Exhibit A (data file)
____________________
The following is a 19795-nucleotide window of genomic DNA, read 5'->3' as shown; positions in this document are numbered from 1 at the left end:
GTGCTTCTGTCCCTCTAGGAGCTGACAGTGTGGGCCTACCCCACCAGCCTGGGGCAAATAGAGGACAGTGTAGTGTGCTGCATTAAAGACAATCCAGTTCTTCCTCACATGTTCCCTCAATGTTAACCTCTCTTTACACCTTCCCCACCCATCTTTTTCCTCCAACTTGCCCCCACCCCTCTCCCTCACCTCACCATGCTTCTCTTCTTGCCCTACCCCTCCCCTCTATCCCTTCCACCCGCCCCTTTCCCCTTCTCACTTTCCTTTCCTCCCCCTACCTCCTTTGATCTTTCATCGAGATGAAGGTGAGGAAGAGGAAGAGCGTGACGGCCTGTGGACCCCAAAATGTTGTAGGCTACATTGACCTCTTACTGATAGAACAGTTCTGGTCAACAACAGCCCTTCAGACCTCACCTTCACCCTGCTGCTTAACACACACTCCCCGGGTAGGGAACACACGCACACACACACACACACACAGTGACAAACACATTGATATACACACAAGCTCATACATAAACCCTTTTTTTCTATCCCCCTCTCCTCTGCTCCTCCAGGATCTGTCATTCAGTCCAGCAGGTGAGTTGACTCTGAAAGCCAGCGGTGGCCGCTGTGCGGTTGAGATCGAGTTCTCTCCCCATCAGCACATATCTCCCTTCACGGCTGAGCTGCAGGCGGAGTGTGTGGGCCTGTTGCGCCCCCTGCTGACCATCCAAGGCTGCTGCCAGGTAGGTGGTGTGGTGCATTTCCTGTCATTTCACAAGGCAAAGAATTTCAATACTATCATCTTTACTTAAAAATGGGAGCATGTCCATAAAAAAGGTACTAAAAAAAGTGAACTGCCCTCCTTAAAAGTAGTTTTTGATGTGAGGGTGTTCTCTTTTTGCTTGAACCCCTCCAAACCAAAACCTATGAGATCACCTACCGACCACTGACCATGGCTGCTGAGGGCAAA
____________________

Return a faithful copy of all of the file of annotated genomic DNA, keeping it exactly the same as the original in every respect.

The following is a 19795-nucleotide window of genomic DNA, read 5'->3' as shown; positions in this document are numbered from 1 at the left end:
GTGCTTCTGTCCCTCTAGGAGCTGACAGTGTGGGCCTACCCCACCAGCCTGGGGCAAATAGAGGACAGTGTAGTGTGCTGCATTAAAGACAATCCAGTTCTTCCTCACATGTTCCCTCAATGTTAACCTCTCTTTACACCTTCCCCACCCATCTTTTTCCTCCAACTTGCCCCCACCCCTCTCCCTCACCTCACCATGCTTCTCTTCTTGCCCTACCCCTCCCCTCTATCCCTTCCACCCGCCCCTTTCCCCTTCTCACTTTCCTTTCCTCCCCCTACCTCCTTTGATCTTTCATCGAGATGAAGGTGAGGAAGAGGAAGAGCGTGACGGCCTGTGGACCCCAAAATGTTGTAGGCTACATTGACCTCTTACTGATAGAACAGTTCTGGTCAACAACAGCCCTTCAGACCTCACCTTCACCCTGCTGCTTAACACACACTCCCCGGGTAGGGAACACACGCACACACACACACACACACAGTGACAAACACATTGATATACACACAAGCTCATACATAAACCCTTTTTTTCTATCCCCCTCTCCTCTGCTCCTCCAGGATCTGTCATTCAGTCCAGCAGGTGAGTTGACTCTGAAAGCCAGCGGTGGCCGCTGTGCGGTTGAGATCGAGTTCTCTCCCCATCAGCACATATCTCCCTTCACGGCTGAGCTGCAGGCGGAGTGTGTGGGCCTGTTGCGCCCCCTGCTGACCATCCAAGGCTGCTGCCAGGTAGGTGGTGTGGTGCATTTCCTGTCATTTCACAAGGCAAAGAATTTCAATACTATCATCTTTACTTAAAAATGGGAGCATGTCCATAAAAAAGGTACTAAAAAAAGTGAACTGCCCTCCTTAAAAGTAGTTTTTGATGTGAGGGTGTTCTCTTTTTGCTTGAACCCCTCCAAACCAAAACCTATGAGATCACCTACCGACCACTGACCATGGCTGCTGAGGGCAAA